It is further contemplated that each end effector 110 coupled to the wrist 108 of the transfer robot 106 may be made of different materials and/or different combinations of materials than the other end effectors 110 of the transfer robot 106. For example, the composition of two or more end effectors 110 may be selected to differentiate the resonant frequencies of the respective end effectors 110 in the transfer robot 106 and thereby minimize vibration of the transfer robot 106 and/or end effectors 110.
A pad 404 may be provided between the load distribution plate 406 and the end effector 110. The pad 404 may be made of rubber, aluminum film, or other thin material that can withstand processing conditions. The pad 404 may also act as a vibration damper to minimize vibration of the end effector 110.
A slot 420 is formed in the wrist 108 for receiving the bracket 402 and includes a ledge 422 formed on either side of the slot 420 for supporting the upper shoulders 418 of the bracket 402. A plurality of holes 410 are formed in the upper shoulders 418 of the bracket 402 to accommodate fasteners (not shown) for fastening the bracket 402 to the ledge 422 of the wrist 108. A second plurality of holes 412 is formed in the upper shoulders 418 of the bracket 402 to accommodate a plurality of set screws (not shown) for controlling or adjusting the alignment between the end effector 110 and the wrist 108.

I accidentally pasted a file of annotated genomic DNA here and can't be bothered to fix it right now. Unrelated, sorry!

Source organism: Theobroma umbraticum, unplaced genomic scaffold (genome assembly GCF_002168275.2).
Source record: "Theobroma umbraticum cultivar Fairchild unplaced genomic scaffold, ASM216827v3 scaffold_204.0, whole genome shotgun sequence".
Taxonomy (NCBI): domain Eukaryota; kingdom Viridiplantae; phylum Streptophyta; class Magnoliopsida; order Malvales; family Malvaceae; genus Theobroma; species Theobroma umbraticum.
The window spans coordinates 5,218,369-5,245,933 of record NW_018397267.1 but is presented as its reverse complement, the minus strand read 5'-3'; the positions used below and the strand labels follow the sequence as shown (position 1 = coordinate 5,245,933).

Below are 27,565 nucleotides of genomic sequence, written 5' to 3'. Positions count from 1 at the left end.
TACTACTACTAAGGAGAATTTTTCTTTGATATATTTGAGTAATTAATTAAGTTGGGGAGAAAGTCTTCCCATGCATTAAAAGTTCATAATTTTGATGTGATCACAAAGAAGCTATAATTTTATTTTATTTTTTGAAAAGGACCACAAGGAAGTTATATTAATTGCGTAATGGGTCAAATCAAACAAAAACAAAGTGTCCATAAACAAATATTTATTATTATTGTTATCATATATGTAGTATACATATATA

Optionally, the end-effector 110 may be coated with a material having a low surface emissivity, illustrated in
The coating 504 may be, e.g., sputtered aluminum, or chromium or nickel plating and the like. In general, any material having a low emissivity that can be plated or sputtered can be used for the coating 504. Optionally, the coating 504 may be polished or otherwise processed to further lower the emissivity of the coating 504. Generally, an emissivity in the range of from about 0.04 to about 0.11 is suitably low. The low emissivity of the coating 504 reflects a majority of the energy that the end effector 110 may be exposed to and thus prevents absorption and conversion of such energy into heat.
In another embodiment, illustrated in